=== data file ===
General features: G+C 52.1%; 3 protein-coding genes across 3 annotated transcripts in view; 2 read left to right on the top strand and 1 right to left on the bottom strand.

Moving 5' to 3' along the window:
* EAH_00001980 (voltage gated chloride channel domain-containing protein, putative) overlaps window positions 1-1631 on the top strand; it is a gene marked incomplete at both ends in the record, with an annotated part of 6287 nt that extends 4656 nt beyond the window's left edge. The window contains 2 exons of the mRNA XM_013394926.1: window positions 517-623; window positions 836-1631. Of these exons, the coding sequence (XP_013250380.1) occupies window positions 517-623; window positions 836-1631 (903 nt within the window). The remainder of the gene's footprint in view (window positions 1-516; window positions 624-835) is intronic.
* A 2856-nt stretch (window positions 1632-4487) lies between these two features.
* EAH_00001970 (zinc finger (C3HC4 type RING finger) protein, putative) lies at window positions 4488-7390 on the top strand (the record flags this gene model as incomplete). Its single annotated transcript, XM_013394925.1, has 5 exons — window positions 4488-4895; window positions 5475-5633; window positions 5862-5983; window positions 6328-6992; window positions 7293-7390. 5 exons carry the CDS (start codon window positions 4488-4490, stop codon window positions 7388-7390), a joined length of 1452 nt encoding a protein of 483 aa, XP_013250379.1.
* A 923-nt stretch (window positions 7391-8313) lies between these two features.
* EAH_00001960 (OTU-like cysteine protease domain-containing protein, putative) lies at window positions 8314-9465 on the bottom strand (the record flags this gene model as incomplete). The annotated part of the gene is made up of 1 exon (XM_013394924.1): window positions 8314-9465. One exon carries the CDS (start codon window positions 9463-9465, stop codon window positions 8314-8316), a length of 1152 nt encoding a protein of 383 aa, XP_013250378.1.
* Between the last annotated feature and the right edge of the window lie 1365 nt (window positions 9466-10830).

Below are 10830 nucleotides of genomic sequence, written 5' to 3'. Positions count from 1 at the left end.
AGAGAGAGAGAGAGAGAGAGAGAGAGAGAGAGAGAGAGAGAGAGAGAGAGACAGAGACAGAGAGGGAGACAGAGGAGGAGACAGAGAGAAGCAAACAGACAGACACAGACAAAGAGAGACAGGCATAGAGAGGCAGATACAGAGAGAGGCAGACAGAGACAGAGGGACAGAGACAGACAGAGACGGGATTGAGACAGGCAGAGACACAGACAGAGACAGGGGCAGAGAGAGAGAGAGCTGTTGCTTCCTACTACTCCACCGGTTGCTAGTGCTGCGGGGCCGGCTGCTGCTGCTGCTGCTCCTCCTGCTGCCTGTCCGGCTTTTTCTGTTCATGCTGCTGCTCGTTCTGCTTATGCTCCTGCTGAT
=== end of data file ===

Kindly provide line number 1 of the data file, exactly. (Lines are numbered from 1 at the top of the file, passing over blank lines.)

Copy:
General features: G+C 52.1%; 3 protein-coding genes across 3 annotated transcripts in view; 2 read left to right on the top strand and 1 right to left on the bottom strand.